1.3 million jobless could go over the cliff Dec. 28

CHICAGO – Regina Elbe has a Bachelor’s degree and 15 years solid experience working as an administrative assistant at a bank office in the Loop. She has filed 112 job applications since losing her job June 15 and hasn’t been able to find a new job.

Elbe, 36, lives in the Bridgeport neighborhood here and, at a coffee shop on South Halsted St., said today that she lives with her brother who works part time at a Subway sandwich shop in town and her mother who collects a small Social Security check. Elbe, whose unemployment benefits run out this month, said, “I was once the main breadwinner but now we are not really able to make ends meet.”

The Emergency Unemployment Compensation program, which has provided support to millions who lost their jobs during the recent economic hard times, is set to expire Dec. 28, 2013.

Job openings and labor turnover data released this morning by the Bureau of Labor Statistics showed that the ratio of job seekers to job openings remained in October at 3 to 1, which is about equal to the worst month of the early 2000s downturn. It means that for two out of every three job seekers, there are no jobs available, no matter what they do.

To make matters worse, since the beginning of the recession, seven states have cut their jobless benefits to less than 26 weeks, which is the level where those benefits have been since the 1950’s.

Unless Congress acts there will be a cutoff of unemployment checks to 1.3 million unemployed people, crushing them under a double blow in the states that have already cut benefits. Those states have cut anywhere from one to 14 weeks of benefits and include Georgia, Missouri, North Carolina, South Carolina, Illinois and Arkansas. Some states have also made it more difficult to qualify for benefits and have decreased the size of their checks as well.

In addition to the 1.3 million who would lose their benefits immediately, the ending of federal benefits would affect 3.5 million more jobless Americans by the end of 2014. That, according to President Obama, is how many unemployed people are still expected to be job hunting after their state benefits expire. The president used his weekly address last Saturday to demand that Congress extend the benefits.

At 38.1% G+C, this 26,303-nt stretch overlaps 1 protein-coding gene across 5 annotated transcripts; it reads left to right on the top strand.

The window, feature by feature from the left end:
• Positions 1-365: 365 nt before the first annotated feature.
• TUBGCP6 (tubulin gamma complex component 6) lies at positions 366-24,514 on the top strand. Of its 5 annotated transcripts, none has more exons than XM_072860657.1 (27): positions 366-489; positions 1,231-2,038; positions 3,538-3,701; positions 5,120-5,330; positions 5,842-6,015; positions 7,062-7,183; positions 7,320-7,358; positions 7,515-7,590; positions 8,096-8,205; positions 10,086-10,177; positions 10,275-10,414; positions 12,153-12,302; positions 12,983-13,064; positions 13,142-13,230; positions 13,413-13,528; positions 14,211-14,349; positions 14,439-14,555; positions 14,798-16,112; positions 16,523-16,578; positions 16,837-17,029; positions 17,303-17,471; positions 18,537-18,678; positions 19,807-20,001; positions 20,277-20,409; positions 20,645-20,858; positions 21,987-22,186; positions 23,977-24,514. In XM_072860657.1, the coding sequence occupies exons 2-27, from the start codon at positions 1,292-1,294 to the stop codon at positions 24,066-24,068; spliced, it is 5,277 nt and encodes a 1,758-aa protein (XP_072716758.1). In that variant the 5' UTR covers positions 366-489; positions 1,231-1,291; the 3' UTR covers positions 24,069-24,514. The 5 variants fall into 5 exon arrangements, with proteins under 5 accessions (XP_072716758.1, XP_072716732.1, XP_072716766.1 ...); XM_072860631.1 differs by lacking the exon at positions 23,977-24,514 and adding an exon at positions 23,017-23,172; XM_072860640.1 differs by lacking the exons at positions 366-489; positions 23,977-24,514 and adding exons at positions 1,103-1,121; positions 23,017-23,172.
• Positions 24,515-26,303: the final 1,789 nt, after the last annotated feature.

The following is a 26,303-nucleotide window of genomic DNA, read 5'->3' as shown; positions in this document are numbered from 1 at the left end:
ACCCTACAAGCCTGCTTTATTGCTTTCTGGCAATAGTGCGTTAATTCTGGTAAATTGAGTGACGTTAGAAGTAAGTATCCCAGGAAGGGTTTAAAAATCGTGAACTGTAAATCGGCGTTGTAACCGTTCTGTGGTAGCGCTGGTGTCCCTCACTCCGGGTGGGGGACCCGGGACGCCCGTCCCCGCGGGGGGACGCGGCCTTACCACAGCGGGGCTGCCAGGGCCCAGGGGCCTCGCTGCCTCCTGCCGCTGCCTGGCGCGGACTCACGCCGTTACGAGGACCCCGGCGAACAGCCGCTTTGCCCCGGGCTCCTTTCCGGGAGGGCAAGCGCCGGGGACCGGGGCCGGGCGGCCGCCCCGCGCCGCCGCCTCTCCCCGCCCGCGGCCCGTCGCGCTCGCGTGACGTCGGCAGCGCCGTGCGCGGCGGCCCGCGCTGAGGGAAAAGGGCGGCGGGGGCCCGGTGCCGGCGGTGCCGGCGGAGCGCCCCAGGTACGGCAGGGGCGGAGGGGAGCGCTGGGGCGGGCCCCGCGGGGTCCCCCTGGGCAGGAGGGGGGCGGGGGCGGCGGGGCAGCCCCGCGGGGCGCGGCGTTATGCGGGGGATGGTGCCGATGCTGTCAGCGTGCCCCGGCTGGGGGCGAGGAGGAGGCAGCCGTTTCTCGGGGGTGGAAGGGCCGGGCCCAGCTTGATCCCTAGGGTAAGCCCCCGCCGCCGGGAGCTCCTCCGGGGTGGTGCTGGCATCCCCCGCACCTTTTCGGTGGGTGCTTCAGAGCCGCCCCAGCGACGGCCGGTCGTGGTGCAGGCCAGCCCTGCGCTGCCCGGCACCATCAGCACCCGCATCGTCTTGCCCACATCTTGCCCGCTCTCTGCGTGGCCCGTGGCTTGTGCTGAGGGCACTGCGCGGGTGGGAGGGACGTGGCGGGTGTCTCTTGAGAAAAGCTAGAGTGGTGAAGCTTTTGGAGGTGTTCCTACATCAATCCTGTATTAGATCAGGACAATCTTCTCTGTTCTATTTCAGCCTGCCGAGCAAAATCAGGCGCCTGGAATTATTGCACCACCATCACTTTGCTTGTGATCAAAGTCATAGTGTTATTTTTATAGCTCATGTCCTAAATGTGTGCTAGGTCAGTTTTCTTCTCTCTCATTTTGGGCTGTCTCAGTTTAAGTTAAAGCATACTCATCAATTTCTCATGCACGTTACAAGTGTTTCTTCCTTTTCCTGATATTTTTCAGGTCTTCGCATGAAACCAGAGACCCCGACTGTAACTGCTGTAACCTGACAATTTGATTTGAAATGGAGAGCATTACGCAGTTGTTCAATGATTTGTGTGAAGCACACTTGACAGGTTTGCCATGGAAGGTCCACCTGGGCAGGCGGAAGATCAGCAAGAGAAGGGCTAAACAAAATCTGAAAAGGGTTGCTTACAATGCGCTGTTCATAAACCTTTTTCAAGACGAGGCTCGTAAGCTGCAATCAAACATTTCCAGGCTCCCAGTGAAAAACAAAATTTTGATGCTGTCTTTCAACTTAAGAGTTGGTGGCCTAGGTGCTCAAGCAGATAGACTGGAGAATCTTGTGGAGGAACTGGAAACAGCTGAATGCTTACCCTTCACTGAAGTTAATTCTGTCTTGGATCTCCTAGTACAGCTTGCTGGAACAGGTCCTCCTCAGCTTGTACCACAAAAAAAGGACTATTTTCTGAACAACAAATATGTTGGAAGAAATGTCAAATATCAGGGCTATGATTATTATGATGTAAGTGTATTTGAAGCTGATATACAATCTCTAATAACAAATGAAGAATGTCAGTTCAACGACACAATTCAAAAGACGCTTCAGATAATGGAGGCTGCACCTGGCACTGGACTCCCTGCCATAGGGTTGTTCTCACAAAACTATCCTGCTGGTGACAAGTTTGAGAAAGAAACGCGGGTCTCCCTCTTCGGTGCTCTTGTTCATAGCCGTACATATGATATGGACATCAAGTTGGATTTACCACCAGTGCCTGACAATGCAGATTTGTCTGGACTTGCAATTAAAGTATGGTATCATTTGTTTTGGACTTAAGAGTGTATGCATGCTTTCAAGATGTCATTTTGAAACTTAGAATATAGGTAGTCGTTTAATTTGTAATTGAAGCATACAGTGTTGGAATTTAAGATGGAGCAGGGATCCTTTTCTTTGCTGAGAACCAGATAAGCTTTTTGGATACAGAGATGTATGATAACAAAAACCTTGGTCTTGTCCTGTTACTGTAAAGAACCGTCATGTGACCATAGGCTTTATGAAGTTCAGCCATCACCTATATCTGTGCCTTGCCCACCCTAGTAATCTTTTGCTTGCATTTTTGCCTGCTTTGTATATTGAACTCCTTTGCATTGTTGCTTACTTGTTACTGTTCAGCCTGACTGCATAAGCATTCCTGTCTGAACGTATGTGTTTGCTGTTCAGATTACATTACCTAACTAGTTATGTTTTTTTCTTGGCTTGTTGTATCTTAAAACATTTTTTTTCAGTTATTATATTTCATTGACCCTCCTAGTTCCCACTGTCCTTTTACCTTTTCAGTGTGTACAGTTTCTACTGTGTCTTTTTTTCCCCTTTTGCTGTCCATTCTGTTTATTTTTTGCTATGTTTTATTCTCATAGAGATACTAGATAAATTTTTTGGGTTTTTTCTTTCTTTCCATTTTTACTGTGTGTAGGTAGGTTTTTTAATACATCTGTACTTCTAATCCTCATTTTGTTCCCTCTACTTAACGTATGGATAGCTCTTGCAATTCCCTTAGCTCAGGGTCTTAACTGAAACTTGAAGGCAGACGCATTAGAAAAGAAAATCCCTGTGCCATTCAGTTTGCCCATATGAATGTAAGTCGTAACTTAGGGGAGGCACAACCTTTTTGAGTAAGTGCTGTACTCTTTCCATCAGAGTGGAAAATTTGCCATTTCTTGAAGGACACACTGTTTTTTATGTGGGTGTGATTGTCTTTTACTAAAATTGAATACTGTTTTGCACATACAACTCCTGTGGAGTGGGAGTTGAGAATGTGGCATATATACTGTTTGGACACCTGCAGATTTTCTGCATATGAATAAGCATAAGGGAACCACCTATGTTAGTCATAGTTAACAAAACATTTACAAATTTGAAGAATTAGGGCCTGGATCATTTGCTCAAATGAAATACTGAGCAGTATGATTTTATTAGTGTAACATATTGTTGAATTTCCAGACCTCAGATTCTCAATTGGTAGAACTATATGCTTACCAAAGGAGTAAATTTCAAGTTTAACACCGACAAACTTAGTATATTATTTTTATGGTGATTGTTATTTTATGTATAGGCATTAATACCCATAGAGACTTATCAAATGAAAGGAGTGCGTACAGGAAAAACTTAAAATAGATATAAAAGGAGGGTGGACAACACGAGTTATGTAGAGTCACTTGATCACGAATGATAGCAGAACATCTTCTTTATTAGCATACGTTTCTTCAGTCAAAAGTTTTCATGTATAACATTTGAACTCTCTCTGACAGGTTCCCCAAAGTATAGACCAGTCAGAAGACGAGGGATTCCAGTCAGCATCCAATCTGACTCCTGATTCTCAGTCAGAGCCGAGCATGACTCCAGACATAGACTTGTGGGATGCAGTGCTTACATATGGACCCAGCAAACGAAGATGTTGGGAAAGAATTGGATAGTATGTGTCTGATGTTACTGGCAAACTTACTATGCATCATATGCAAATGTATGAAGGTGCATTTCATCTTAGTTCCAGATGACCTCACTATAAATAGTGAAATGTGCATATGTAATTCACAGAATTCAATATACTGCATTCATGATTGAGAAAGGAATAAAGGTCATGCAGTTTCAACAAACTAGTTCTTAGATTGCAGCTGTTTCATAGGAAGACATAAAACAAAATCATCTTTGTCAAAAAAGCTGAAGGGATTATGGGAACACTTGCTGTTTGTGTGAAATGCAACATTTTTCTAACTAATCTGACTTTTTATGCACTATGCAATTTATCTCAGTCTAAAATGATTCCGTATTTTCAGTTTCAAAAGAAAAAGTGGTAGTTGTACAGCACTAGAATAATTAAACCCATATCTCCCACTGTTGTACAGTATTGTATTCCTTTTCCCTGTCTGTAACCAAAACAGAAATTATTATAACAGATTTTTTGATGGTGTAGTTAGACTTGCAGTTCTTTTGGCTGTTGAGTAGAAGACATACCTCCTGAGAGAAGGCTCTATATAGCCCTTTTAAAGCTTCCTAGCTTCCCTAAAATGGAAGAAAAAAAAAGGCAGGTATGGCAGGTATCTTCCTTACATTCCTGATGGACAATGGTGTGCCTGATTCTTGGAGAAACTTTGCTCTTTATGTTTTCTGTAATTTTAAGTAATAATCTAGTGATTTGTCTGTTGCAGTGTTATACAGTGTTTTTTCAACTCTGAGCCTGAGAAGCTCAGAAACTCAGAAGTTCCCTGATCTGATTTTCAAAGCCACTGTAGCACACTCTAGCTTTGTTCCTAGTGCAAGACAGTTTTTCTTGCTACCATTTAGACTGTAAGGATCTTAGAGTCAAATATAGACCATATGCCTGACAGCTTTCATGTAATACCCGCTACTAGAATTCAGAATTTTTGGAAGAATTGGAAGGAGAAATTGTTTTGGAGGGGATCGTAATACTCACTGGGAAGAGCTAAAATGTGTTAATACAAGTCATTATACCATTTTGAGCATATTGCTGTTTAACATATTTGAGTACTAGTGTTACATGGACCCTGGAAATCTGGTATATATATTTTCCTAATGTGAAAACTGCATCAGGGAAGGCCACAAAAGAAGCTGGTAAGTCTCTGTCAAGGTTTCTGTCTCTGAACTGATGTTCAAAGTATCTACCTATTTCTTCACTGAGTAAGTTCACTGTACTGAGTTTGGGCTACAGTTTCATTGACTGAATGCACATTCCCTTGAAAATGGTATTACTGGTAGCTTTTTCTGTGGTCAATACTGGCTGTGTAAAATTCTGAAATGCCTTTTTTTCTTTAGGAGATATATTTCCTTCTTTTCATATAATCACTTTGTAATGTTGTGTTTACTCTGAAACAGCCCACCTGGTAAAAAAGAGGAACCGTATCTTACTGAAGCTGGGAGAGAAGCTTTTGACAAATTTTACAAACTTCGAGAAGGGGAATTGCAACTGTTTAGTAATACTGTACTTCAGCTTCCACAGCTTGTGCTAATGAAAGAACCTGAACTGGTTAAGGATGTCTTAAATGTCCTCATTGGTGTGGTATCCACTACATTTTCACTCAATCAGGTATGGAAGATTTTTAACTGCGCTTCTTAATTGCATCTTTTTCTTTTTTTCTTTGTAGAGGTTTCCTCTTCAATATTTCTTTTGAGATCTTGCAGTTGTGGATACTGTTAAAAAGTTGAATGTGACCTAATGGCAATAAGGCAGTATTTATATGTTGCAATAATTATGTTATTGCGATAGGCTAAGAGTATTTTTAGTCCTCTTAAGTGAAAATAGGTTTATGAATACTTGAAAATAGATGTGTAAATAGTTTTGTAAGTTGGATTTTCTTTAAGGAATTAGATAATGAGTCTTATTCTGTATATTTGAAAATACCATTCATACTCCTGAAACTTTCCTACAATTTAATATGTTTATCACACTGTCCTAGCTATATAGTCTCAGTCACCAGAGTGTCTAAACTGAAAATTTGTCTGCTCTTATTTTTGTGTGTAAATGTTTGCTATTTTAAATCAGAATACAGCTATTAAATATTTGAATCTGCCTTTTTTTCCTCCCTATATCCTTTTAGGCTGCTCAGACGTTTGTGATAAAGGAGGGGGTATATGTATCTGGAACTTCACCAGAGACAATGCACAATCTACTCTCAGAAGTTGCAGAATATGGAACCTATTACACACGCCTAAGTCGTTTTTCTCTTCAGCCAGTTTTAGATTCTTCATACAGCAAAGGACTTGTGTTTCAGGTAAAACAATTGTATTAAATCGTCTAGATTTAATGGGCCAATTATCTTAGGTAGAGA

“For many families this can be the difference between hardship and catastrophe. Last year alone it lifted 2.5 million people out of poverty, and cushioned the blow for many more,” the president said. Obama also said that failure to extend the benefits would “harm the economy itself. Unemployment insurance is one of the best ways to boost the economy,” he said.

Republicans, as expected, don’t see it the way the president does.

Sen. Rand Paul (R-Ky) argued that unemployment benefits shouldn’t be extended for the jobless, saying they “do a disservice” to the unemployed.

“When you allow people to be on unemployment insurance for 99 weeks, you’re causing them to be part of this perpetual unemployed group in our economy,” he said, ignoring completely the fact that job seekers overwhelmingly outnumber the jobs available.

Democrats in the Senate and the House have introduced bills that would extend the federal benefits for another year.

The Congressional Budget Office estimates that a one-year extension of jobless benefits would actually amount to a full-fledged jobs program, adding some 200,000 jobs to the economy as a result of the stimulative effect of the money in people’s pockets.

Photo: House Minority Leader Nancy Pelosi, D-Calif., joined by Minority Whip Steny Hoyer, D-Md., left, and Rep. Chris Van Hollen, D-Md., right, the ranking member of the House Budget Committee, to discuss the unfinished work of Congress at a news conference on Capitol Hill in Washington, Dec. 5. J. Scott Applewhite/AP



John Wojcik
John Wojcik

John Wojcik is Editor-in-Chief of People's World. He joined the staff as Labor Editor in May 2007 after working as a union meat cutter in northern New Jersey. There, he served as a shop steward and a member of a UFCW contract negotiating committee. In the 1970s and '80s, he was a political action reporter for the Daily World, this newspaper's predecessor, and was active in electoral politics in Brooklyn, New York.